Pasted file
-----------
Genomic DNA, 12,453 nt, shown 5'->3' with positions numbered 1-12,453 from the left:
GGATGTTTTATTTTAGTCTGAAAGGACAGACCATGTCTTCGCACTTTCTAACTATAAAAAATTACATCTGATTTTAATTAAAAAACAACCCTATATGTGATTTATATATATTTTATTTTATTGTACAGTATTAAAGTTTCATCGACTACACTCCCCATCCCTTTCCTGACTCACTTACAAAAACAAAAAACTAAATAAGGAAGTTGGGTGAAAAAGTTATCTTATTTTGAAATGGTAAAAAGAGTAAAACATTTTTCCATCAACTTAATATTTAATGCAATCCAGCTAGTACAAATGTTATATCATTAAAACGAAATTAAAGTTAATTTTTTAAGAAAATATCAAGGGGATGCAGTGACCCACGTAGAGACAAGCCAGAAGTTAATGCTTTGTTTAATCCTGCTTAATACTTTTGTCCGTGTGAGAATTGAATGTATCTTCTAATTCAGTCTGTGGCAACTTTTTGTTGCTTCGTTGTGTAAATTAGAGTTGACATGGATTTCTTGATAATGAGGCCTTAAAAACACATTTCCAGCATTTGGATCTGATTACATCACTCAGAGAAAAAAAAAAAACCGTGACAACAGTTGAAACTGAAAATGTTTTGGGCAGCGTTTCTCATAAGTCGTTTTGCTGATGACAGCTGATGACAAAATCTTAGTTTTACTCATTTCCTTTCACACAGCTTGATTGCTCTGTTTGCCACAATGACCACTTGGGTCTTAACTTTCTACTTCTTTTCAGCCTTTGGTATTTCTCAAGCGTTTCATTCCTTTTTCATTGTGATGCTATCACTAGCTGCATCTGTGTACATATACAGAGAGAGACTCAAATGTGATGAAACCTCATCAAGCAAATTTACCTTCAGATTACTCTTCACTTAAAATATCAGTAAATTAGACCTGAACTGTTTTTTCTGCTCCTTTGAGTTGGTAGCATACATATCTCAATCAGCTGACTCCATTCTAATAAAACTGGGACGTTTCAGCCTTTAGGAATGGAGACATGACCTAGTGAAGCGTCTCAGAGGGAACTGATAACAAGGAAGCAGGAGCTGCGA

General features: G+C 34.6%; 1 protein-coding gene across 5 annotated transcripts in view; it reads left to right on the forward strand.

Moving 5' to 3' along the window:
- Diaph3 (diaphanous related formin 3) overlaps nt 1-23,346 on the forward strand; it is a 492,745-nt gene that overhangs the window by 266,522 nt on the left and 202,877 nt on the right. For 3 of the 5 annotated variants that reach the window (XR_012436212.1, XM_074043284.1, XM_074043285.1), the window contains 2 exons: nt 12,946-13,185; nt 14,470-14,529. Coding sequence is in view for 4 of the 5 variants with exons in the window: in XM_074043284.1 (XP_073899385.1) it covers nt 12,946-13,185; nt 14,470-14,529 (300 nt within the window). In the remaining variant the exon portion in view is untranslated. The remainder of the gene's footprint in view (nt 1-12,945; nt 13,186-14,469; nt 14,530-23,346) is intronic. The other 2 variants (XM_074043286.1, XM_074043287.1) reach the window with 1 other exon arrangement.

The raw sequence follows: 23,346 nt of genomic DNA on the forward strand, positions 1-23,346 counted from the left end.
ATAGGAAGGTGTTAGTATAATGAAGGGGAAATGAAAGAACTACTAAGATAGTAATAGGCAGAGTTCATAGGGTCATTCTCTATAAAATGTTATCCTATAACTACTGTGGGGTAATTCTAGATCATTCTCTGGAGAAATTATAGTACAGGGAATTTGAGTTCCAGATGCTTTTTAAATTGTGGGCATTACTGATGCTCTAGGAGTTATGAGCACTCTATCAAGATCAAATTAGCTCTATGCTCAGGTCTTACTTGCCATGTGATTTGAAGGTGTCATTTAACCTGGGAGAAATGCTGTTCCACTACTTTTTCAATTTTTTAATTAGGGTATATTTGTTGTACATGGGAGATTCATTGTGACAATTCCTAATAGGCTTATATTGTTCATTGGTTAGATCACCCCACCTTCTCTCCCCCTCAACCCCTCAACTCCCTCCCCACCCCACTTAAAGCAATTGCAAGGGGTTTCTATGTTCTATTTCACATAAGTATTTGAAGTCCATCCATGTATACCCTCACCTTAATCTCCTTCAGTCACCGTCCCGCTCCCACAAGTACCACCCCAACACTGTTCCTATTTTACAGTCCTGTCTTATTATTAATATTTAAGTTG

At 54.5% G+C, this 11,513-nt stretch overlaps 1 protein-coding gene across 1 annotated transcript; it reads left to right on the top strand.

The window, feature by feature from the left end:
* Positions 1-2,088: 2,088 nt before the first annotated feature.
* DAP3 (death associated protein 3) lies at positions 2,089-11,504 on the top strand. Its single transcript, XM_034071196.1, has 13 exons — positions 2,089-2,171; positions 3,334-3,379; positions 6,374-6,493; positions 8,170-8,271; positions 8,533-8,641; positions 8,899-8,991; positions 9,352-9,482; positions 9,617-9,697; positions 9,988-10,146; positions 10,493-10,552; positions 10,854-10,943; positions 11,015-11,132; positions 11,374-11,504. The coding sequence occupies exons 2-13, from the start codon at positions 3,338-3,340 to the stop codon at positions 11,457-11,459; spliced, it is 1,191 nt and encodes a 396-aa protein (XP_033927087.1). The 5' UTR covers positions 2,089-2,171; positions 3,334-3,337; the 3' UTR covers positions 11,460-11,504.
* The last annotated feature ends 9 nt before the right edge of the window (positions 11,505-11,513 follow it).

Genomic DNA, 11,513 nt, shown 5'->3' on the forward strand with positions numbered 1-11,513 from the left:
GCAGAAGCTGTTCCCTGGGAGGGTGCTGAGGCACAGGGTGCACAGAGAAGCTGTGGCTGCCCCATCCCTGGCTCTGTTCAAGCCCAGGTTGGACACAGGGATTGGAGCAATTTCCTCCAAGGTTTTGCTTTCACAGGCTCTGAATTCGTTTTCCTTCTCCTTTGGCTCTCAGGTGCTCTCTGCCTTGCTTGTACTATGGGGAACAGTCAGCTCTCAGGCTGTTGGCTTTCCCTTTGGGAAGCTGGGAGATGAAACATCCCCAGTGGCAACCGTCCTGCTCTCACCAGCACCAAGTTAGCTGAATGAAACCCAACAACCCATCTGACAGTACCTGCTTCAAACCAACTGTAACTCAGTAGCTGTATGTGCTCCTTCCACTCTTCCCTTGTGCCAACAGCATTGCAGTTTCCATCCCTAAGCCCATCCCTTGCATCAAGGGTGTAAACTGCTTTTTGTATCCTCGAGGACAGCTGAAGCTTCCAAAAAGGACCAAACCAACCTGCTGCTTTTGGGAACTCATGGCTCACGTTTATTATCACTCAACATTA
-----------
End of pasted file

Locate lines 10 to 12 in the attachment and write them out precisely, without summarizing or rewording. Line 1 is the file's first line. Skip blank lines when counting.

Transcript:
* Positions 1-2,088: 2,088 nt before the first annotated feature.
* DAP3 (death associated protein 3) lies at positions 2,089-11,504 on the top strand. Its single transcript, XM_034071196.1, has 13 exons — positions 2,089-2,171; positions 3,334-3,379; positions 6,374-6,493; positions 8,170-8,271; positions 8,533-8,641; positions 8,899-8,991; positions 9,352-9,482; positions 9,617-9,697; positions 9,988-10,146; positions 10,493-10,552; positions 10,854-10,943; positions 11,015-11,132; positions 11,374-11,504. The coding sequence occupies exons 2-13, from the start codon at positions 3,338-3,340 to the stop codon at positions 11,457-11,459; spliced, it is 1,191 nt and encodes a 396-aa protein (XP_033927087.1). The 5' UTR covers positions 2,089-2,171; positions 3,334-3,337; the 3' UTR covers positions 11,460-11,504.
* The last annotated feature ends 9 nt before the right edge of the window (positions 11,505-11,513 follow it).